We all know the story of the Titanic, I’ve read countless books and seen so many documentaries and movies about it but I never knew much about the Lusitania, which is why I wanted to read this book. I found it interesting that the Germans didn’t care if it was a military boat or civilians because they could be bringing supplies so let’s torpedo them all, and that President Wilson said as long as no Americans are on the ships they are shooting down it’s fine, which is quite a different attitude than our government has today. And the British knew that they weren’t shooting at American boats so when the boats got close to England they would fly an American flag, then when the Germans figured that out it was a shoot at everything mentality.

The sad part of the Lusitania being shot down was there were so many children onboard, and that there were destroyers in the area, who I feel should have been escorting and protecting the Lusitania but because of an order to not engage with the subs they knew were there, left these people stranded and I believe more could have been saved had they intervened sooner.

I found this book completely fascinating and it was hard to stop listening, I found all the stories about what seafaring was like in this area during this time period really interesting, as I knew nothing of any of it.

Erik Larson is a great writer I really enjoy his writing style and I liked how he humanized all sides in this conflict.

Scott Brick’s narration was of course wonderful, I thought his male and female voices were well done and he really brought this story to life.

I would highly recommend this book for anyone curious about history or seafaring; also if you like to read books about the Titanic, you should read this book.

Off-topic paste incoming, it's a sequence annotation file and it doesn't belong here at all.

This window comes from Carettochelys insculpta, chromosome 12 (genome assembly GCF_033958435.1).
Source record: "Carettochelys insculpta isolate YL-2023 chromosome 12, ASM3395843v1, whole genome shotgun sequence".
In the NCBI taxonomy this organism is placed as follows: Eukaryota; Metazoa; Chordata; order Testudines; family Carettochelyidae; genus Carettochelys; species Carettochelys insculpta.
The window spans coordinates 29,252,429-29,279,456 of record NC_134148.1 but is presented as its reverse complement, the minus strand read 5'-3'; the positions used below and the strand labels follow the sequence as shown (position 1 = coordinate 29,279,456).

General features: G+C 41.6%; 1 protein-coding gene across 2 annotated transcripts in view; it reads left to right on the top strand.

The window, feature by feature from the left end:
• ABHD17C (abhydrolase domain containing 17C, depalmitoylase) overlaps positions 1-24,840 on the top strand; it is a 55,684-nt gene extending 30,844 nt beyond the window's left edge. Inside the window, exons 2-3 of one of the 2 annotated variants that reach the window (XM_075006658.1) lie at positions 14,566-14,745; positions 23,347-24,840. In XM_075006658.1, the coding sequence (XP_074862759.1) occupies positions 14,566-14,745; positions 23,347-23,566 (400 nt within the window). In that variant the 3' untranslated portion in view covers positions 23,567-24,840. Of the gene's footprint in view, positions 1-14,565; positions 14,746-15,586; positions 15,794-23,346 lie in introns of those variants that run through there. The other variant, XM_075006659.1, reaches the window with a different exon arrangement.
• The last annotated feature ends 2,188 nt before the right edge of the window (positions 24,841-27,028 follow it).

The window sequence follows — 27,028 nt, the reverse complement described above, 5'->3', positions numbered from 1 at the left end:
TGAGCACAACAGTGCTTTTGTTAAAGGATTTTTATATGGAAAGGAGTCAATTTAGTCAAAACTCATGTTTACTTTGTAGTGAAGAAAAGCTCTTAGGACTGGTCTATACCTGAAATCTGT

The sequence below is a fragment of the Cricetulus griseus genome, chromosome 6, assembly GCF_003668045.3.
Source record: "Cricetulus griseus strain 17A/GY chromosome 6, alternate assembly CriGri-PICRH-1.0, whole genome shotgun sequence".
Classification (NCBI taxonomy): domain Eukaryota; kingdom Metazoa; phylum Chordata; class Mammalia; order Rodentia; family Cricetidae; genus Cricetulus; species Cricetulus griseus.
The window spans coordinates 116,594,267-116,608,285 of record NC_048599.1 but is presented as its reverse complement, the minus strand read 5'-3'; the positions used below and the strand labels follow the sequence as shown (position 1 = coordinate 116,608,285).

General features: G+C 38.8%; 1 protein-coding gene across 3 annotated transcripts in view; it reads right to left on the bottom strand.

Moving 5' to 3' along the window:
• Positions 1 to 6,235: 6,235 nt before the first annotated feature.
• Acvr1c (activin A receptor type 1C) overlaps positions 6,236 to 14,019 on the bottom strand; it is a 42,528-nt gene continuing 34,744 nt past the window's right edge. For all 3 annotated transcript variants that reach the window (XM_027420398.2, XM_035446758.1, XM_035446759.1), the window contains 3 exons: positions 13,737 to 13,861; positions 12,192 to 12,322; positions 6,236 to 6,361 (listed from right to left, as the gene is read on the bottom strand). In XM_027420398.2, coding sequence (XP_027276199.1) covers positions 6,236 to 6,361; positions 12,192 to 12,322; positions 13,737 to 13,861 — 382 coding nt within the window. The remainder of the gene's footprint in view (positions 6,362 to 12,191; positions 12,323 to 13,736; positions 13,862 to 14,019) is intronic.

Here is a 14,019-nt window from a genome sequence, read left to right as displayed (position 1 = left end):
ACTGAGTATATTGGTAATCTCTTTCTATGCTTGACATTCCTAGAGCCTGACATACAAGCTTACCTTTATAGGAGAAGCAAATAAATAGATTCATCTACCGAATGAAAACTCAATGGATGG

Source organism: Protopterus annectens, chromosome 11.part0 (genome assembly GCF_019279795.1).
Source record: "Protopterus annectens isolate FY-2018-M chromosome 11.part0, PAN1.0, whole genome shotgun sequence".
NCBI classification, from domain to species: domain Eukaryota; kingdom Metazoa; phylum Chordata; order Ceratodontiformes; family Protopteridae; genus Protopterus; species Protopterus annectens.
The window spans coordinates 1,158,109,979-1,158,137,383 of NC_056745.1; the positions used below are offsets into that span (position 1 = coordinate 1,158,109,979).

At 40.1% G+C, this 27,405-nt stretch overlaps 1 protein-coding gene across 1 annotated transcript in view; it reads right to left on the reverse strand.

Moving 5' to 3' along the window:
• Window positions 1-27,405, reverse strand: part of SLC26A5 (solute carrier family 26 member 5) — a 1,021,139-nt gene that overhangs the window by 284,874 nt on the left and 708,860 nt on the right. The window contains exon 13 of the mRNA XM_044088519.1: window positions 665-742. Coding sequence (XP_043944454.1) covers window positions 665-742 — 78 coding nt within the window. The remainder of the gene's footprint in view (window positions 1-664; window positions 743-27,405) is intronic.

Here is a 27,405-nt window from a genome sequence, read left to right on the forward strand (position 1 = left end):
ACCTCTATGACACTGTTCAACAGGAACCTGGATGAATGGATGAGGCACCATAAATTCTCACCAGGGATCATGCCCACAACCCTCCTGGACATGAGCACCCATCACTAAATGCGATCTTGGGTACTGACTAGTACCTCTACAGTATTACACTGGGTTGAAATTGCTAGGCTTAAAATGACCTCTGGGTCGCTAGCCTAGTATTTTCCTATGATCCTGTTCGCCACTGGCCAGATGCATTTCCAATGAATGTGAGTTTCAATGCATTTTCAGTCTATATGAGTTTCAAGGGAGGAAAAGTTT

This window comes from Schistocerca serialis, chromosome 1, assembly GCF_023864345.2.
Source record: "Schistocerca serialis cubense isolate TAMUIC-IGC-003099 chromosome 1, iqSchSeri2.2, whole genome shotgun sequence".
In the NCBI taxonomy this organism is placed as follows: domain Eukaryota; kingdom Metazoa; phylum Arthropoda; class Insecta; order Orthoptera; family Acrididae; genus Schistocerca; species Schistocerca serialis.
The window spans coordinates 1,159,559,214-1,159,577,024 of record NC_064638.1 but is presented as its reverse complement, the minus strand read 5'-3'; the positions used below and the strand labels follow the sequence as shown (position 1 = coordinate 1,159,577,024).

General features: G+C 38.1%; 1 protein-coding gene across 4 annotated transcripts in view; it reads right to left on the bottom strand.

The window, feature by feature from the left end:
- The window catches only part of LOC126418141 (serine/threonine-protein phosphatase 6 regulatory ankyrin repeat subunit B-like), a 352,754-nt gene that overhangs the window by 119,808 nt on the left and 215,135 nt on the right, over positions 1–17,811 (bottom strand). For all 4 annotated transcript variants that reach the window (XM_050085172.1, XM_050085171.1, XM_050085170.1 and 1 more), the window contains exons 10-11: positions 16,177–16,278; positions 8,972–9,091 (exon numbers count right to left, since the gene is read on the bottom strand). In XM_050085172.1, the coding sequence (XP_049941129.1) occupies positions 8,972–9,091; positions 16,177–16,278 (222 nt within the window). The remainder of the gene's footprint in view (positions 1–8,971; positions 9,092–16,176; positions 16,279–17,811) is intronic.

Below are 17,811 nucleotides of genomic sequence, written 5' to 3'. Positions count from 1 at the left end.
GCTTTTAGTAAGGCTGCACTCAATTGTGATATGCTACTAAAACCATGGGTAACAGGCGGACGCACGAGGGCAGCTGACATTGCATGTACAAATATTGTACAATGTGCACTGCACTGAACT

4 ½ Stars

I won this book from Tekreads

Tuesday, June 2, 2015

Boo by, Neil Smith



Boo by, Neil Smith

This was a wonderful story; sad and beautiful in its own way. Boo is a character that will tug at your heartstrings you'll want to take care of him you'll want to make everything better for him. The other characters are well-written and fleshed out and you'll care about them too. Johnny is an interesting character because you're just never sure if what he remembers is true if it's what really happened or is he misremembering events.

This is such an interesting look at what heaven could be, part of me thinks it’s kind of sad to be 13 for 50 years , dear lord that's a long time to be 13, it is such a hard age as it is and to have to live it for so long would be tough. On Earth Boo was a boy with a holey heart (his words for a heart problem) so he was small and pale like a ghost and that is how he got his nickname, he was also bullied for these same things but Boo (Oliver) is also extremely intelligent and would just like to study everything. The last thing Boo remembers is memorizing the periodic chart before his holey heart gave out. But is that what happened? When another boy, Johnny, from his school also shows up in Heaven he tells a much different story.

This book was different from anything I've read for a while I fell in love with these characters; I fell in love with the writing style and the story. I really like the writing style of this author it is the first book I've ever read by him and I would definitely read another.